SAN DIEGO – The family of baseball Hall of Famer Tony Gwynn filed a lawsuit Monday seeking to hold the tobacco industry accountable for his death.
The Gwynn family filed a wrongful-death lawsuit against the tobacco industry claiming Gwynnn was manipulated into the addiction to smokeless tobacco that ultimately killed him, the New York Times reported. The lawsuit was filed in Superior Court in San Diego.
The family and their attorney will make public statements about the lawsuit Tuesday afternoon.
Gwynn, who played for the San Diego Padres, was diagnosed with salivary gland cancer in 2010 and died four years later. He was 54 years old.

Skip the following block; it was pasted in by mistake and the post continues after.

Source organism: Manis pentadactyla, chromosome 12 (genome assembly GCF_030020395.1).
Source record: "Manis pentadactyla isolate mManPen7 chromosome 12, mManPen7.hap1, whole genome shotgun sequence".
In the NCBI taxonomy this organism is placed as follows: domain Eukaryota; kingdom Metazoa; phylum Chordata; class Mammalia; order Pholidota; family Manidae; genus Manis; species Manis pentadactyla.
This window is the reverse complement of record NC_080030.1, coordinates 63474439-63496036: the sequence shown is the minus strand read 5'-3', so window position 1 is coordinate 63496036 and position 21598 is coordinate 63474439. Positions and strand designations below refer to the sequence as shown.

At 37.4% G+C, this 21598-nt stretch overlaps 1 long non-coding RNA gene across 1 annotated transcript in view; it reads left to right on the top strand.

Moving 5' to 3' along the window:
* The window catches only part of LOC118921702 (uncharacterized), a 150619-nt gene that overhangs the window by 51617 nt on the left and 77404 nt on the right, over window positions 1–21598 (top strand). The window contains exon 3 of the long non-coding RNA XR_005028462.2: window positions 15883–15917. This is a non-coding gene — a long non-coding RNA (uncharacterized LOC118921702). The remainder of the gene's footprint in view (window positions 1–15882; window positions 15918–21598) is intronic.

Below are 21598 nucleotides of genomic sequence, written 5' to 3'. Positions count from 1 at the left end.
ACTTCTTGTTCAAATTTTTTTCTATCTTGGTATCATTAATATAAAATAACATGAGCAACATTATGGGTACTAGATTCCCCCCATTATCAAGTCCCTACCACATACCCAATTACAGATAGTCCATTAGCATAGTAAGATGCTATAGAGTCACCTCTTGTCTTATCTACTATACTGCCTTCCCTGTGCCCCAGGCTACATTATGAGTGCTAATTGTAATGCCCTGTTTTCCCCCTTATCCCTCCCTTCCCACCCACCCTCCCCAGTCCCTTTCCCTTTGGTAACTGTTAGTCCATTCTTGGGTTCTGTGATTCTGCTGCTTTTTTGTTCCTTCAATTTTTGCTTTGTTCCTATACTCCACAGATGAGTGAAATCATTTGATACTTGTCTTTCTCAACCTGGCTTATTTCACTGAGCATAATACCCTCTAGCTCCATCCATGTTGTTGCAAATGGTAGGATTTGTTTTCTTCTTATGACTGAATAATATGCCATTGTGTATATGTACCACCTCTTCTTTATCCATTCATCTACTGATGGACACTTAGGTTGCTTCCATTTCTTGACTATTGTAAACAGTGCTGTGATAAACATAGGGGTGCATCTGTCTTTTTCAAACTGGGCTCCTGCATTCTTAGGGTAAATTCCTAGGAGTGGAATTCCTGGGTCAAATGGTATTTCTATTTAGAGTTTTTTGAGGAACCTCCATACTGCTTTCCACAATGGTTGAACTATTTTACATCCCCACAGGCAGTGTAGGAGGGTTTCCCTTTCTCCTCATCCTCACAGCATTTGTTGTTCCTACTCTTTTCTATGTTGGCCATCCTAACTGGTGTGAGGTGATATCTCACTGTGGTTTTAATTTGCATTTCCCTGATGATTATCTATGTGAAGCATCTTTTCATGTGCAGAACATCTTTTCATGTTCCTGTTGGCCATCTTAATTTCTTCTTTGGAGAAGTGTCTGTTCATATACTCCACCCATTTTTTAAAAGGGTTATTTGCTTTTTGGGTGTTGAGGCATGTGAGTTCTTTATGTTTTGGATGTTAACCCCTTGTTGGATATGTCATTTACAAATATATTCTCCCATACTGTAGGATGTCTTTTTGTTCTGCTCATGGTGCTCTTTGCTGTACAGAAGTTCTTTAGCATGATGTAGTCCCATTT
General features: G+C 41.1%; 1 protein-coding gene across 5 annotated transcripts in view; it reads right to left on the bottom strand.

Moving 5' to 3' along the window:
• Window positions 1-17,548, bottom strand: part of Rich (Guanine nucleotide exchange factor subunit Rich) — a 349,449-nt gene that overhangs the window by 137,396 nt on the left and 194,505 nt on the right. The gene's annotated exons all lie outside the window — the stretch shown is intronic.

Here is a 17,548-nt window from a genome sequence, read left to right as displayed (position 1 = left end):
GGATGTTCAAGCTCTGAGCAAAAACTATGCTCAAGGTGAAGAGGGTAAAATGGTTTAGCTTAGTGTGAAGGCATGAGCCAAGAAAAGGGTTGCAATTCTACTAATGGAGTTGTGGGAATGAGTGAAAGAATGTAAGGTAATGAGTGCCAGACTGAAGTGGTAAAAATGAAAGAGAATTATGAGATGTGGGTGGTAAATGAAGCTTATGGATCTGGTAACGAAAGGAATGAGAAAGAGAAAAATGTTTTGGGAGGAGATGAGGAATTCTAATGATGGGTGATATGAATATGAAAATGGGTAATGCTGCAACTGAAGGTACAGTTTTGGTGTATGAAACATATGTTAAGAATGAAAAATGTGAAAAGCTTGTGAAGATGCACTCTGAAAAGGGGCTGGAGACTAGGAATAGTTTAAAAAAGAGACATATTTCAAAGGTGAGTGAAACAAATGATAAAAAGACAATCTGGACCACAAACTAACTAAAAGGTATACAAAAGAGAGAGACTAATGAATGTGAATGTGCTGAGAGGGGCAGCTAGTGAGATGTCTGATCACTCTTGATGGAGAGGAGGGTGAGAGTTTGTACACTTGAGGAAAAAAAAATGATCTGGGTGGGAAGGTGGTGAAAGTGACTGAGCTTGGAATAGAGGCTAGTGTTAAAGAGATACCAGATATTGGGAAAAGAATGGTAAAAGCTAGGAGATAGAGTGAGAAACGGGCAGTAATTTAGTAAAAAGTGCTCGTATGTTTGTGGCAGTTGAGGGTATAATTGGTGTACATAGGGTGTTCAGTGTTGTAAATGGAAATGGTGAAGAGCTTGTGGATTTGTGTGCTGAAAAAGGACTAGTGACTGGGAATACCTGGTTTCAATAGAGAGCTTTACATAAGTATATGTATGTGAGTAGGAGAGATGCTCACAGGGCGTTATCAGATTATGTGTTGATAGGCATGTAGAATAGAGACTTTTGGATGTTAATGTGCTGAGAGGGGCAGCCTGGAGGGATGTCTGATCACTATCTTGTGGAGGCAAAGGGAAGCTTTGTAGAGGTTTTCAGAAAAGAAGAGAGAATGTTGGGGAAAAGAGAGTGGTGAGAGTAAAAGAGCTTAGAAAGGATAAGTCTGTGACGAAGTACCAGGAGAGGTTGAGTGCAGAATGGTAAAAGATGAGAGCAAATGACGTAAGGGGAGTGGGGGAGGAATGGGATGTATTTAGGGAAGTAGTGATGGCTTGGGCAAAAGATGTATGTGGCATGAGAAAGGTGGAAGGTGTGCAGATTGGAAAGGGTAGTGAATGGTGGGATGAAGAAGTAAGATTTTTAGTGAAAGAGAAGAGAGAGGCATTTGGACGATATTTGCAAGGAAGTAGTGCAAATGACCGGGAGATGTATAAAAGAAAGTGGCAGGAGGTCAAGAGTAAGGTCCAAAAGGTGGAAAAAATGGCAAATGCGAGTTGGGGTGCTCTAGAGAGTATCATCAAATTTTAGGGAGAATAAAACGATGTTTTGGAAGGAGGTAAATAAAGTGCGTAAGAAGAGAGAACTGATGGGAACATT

Gwynn used smokeless tobacco on a daily basis for 31 years and was one of many professional ball players to use chewing tobacco.
Studies show about 30 percent of major and minor league players use smokeless tobacco, though rates have been declining since the late 1990s.
In 2011, the league implemented its first rules related to smokeless tobacco products. The rules prohibit teams from providing tobacco to players and prevents players from carrying tobacco tins in their uniforms or doing interviews while using chewing tobacco.
Yet the players’ union stopped short of banning tobacco use on the field.